Tadmur) is an ancient Semitic city in present-day Homs Governorate, Syria.
Archaeological finds date back to the Neolithic period, and the city was first documented in the early second millennium BC.
During the Syrian Civil War in 2015, Palmyra came under the control of the Islamic State of Iraq and the Levant (ISIL), and subsequently changed hands several times between the militant group and the Syrian Army who retook the city on 2 March 2017.
ISIL sabotaged many artifacts and destroyed a number of buildings, considerably damaging the ancient site.
Regarding the restoration, the discoverer of Ebla, Paolo Matthiae, stated that: "The archaeological site of Palmyra is a vast field of ruins and only 20-30% of it is seriously damaged.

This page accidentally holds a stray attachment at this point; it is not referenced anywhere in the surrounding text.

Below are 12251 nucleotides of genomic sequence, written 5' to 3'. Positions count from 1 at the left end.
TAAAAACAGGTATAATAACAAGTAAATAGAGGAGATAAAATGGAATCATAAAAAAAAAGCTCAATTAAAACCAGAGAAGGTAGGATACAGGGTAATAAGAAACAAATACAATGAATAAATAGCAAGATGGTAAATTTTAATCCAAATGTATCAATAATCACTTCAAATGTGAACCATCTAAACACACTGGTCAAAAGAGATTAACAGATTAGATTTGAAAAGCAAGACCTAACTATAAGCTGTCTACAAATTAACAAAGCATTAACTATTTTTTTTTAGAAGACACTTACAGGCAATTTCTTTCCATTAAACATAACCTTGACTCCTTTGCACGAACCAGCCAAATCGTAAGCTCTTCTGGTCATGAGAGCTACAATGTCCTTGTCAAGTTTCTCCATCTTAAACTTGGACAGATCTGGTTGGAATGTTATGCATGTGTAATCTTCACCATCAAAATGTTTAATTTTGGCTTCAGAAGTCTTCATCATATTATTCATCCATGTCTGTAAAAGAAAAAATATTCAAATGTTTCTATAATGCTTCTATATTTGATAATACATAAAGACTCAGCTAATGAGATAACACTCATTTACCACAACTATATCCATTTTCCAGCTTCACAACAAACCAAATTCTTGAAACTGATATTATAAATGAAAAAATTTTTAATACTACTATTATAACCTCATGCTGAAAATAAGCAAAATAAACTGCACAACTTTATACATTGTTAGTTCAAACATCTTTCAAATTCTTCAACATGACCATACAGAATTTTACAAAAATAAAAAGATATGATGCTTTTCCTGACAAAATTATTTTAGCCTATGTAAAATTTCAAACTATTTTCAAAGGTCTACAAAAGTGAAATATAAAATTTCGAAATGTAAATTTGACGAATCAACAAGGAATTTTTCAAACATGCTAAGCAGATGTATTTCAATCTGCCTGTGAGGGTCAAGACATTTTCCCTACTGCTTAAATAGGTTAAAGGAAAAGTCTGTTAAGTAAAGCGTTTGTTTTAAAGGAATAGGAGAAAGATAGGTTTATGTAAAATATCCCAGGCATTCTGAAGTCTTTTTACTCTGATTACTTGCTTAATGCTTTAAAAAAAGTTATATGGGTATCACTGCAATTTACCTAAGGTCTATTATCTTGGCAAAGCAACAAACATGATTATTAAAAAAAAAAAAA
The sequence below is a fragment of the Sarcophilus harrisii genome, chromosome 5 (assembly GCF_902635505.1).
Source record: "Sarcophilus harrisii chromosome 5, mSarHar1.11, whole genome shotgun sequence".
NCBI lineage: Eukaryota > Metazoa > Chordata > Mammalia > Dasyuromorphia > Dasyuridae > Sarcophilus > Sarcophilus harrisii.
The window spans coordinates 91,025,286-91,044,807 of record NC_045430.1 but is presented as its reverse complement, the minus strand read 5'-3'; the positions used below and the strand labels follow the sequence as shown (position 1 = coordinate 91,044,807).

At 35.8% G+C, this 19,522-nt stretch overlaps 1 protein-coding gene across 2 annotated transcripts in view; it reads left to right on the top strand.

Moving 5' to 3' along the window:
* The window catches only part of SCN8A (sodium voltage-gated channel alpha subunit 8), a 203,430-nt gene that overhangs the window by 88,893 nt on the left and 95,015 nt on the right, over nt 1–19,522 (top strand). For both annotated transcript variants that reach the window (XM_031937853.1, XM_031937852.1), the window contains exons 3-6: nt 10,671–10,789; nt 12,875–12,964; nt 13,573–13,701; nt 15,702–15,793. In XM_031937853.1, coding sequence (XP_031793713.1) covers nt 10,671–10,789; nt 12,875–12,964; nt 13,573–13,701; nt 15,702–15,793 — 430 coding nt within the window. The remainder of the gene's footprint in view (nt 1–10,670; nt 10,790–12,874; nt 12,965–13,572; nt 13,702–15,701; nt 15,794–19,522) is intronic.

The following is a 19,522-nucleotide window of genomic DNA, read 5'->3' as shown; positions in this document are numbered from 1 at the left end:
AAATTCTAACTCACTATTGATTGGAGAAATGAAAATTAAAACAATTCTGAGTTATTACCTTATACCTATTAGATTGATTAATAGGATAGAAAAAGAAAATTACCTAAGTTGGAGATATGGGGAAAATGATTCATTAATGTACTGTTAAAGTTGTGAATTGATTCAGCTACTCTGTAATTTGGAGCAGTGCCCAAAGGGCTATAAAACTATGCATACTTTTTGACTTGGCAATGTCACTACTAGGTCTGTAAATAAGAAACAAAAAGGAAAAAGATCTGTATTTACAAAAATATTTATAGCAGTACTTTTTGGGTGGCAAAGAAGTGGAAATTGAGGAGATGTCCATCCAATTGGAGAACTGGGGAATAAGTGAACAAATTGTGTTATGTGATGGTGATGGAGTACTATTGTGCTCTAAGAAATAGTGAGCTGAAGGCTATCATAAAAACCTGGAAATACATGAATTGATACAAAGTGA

The queen was careful not to provoke Rome, claiming for herself and her son the titles held by her husband while guaranteeing the safety of the borders with Persia and pacifying the Tanukhids in Hauran.
The city's inhabitants worshiped local Semitic deities, Mesopotamian and Arab gods.
By the third century AD, Palmyra was a prosperous regional center reaching the apex of its power in the 260s, when Palmyrene King Odaenathus defeated Persian Emperor Shapur I.
The king was succeeded by regent Queen Zenobia, who rebelled against Rome and established the Palmyrene Empire.
In 273, Roman emperor Aurelian destroyed the city, which was later restored by Diocletian at a reduced size.